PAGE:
How could I jump to that type of conclusion from just a few minutes of conversation? Was I simply over-sensitive or just a terrible judge of character? In my defense, I had experienced overt racism in Guatemala…like when a boat captain gave life vests to a well-dressed white couple but refused to give me and a native Indian family similar vests. Sometimes, one experience we have bleeds right into the next, whether we mean for it or not.

That experience taught me to avoid going with the flow or taking a stance on a race issue simply based on optics. It also helped me to develop my own framework for defining racism. Racism is not simple to define, no matter how much we would like it to be.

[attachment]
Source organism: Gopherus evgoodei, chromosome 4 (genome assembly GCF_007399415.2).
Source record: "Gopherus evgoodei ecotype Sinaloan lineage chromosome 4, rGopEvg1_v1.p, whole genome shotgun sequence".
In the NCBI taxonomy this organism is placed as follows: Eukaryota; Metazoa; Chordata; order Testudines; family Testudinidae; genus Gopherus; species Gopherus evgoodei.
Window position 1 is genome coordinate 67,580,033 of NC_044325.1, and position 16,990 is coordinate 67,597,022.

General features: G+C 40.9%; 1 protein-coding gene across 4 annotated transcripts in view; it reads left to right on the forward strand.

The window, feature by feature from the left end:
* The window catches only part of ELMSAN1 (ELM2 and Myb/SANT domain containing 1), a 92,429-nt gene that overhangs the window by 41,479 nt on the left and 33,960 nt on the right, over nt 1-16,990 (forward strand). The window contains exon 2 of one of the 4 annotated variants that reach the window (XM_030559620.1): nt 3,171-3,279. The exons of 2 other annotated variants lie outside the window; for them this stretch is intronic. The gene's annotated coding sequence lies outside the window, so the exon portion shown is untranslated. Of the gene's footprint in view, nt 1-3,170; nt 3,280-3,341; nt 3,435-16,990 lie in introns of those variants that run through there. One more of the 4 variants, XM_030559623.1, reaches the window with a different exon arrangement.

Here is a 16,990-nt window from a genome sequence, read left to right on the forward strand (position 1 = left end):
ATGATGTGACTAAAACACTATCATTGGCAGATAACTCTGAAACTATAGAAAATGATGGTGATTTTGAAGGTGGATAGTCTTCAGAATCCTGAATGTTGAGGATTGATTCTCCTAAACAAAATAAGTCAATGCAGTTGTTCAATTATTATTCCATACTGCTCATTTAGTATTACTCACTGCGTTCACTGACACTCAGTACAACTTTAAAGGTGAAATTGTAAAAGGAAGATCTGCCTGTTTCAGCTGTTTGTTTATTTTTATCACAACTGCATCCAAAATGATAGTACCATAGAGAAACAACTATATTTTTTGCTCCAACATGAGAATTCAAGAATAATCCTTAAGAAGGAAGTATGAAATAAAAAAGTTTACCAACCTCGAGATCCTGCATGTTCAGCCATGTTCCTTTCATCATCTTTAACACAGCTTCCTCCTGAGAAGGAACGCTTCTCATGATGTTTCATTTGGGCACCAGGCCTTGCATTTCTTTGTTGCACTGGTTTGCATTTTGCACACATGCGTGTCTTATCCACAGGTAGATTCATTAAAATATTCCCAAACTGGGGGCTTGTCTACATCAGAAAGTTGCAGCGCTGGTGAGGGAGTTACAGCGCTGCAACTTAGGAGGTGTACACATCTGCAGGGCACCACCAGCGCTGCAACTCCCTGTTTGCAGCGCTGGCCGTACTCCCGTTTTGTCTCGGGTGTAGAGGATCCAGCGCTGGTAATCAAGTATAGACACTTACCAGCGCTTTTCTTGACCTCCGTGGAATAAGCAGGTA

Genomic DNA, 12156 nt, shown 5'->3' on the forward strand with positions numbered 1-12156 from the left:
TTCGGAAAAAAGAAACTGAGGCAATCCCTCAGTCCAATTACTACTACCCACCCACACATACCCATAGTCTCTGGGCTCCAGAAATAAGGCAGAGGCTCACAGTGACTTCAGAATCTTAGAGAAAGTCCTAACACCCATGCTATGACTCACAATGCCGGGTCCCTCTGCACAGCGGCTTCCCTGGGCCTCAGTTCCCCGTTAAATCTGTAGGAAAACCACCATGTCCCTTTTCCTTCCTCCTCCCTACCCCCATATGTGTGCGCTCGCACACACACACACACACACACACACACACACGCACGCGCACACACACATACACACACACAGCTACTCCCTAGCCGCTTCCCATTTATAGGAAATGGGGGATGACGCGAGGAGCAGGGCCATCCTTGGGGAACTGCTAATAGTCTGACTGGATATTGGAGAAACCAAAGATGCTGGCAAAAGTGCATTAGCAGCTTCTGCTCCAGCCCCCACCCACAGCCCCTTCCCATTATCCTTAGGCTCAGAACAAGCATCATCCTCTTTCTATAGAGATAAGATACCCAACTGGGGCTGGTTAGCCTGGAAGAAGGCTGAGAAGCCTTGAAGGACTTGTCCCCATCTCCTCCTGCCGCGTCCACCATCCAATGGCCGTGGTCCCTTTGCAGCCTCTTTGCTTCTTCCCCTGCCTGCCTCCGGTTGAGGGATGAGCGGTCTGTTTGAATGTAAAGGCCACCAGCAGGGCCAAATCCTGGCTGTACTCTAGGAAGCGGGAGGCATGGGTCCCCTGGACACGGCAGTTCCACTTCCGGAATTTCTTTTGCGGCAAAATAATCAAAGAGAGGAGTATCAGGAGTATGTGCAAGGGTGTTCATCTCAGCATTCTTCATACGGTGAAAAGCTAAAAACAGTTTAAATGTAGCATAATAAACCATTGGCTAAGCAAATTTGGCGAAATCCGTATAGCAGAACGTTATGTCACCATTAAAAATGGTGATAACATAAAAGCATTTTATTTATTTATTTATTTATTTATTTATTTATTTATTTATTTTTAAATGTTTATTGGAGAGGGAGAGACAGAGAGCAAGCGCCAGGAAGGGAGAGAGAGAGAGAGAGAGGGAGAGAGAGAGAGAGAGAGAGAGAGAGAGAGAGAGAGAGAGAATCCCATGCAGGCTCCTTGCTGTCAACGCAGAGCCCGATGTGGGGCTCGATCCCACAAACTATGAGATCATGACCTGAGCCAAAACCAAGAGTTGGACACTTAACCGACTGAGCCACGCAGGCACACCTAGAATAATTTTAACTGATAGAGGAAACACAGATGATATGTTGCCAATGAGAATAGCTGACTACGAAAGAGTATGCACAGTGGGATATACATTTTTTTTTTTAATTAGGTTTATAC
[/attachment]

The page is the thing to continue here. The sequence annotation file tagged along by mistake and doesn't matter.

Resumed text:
But here it is:

  • a belief or doctrine that inherent differences among the various human races determine cultural or individual achievement, usually involving the idea that one’s own race is superior and has the right to rule others.
  • prejudice, discrimination, or antagonism directed against someone of a different race based on the belief that one’s own race is superior.

You’ll notice that the main point in the definitions for “racism” is this belief that my race is better than your race. My people are smarter and more hard working; or your people are lazy and violent and extremist…so on and so forth. In American society, there is general consensus that these types of claims and beliefs are inappropriate. You express them in any way and you will lose votes, you will lose friends, you will lose endorsements. It’s a wrap. In mainstream society, there is no place for them. Zero tolerance. It would appear that, as a society, we run a pretty tight ship here.